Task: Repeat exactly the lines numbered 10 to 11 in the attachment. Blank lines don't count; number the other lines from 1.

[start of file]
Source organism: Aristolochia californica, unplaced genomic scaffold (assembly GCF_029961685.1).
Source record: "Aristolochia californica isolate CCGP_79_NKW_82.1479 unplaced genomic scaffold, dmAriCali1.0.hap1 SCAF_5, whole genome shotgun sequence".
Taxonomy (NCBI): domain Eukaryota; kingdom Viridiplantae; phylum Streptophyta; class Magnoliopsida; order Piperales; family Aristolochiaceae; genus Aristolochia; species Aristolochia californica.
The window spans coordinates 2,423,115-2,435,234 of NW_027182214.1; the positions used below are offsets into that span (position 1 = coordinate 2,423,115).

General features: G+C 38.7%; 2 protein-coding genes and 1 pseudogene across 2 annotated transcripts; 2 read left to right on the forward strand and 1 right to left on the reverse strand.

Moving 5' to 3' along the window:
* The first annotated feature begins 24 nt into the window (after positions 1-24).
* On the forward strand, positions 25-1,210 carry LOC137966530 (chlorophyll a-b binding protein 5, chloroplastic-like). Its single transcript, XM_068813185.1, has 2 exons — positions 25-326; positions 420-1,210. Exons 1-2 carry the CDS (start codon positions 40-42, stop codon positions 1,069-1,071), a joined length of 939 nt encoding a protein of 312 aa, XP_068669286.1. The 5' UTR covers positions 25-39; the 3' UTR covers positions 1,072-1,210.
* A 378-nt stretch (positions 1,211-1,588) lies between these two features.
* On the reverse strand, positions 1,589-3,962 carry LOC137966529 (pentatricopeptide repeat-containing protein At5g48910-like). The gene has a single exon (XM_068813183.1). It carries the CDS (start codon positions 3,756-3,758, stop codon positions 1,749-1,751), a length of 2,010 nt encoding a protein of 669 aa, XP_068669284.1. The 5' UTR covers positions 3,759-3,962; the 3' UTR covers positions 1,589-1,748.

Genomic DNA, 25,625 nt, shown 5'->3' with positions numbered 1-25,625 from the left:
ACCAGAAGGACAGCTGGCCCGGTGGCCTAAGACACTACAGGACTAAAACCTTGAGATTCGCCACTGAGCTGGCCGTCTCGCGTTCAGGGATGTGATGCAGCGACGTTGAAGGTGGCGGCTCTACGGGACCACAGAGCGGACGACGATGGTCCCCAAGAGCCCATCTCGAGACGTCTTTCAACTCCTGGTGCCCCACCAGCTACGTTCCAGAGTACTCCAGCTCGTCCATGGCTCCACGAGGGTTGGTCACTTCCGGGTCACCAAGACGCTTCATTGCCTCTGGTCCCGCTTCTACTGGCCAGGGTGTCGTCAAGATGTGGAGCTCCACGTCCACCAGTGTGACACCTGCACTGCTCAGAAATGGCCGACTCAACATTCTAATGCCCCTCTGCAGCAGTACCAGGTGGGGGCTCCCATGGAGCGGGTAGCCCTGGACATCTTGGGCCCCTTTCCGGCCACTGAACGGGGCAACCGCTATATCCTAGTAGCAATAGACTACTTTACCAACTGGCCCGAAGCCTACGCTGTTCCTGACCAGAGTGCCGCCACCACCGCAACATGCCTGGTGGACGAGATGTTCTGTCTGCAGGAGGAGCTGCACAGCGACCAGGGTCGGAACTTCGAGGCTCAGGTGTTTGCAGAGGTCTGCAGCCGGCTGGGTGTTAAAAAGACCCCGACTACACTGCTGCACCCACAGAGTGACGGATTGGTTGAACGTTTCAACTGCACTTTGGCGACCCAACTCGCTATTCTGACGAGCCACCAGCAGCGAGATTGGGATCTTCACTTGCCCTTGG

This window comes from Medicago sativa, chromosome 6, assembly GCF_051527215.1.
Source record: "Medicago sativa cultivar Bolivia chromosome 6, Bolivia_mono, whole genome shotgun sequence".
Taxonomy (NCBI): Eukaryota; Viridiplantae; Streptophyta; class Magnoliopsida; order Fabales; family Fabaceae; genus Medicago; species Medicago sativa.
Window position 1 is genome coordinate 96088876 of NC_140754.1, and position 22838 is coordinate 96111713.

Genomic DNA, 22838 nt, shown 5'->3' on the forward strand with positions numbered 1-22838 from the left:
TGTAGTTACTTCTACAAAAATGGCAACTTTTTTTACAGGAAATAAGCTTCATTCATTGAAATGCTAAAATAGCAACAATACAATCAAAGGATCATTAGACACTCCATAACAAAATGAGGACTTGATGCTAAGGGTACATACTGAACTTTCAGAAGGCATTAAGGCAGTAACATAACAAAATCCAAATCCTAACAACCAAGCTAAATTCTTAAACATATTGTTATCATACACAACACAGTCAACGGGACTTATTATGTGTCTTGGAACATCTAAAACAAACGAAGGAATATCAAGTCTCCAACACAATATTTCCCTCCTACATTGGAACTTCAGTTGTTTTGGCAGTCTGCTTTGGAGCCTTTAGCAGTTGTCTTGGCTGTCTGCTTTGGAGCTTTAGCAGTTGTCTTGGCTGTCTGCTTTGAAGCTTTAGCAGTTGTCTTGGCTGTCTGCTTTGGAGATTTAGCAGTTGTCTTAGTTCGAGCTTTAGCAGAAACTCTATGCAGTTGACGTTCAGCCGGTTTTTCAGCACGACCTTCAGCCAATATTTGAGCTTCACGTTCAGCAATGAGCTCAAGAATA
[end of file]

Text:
* On the reverse strand, positions 1,589-3,962 carry LOC137966529 (pentatricopeptide repeat-containing protein At5g48910-like). The gene has a single exon (XM_068813183.1). It carries the CDS (start codon positions 3,756-3,758, stop codon positions 1,749-1,751), a length of 2,010 nt encoding a protein of 669 aa, XP_068669284.1. The 5' UTR covers positions 3,759-3,962; the 3' UTR covers positions 1,589-1,748.

Genomic DNA, 25,625 nt, shown 5'->3' with positions numbered 1-25,625 from the left: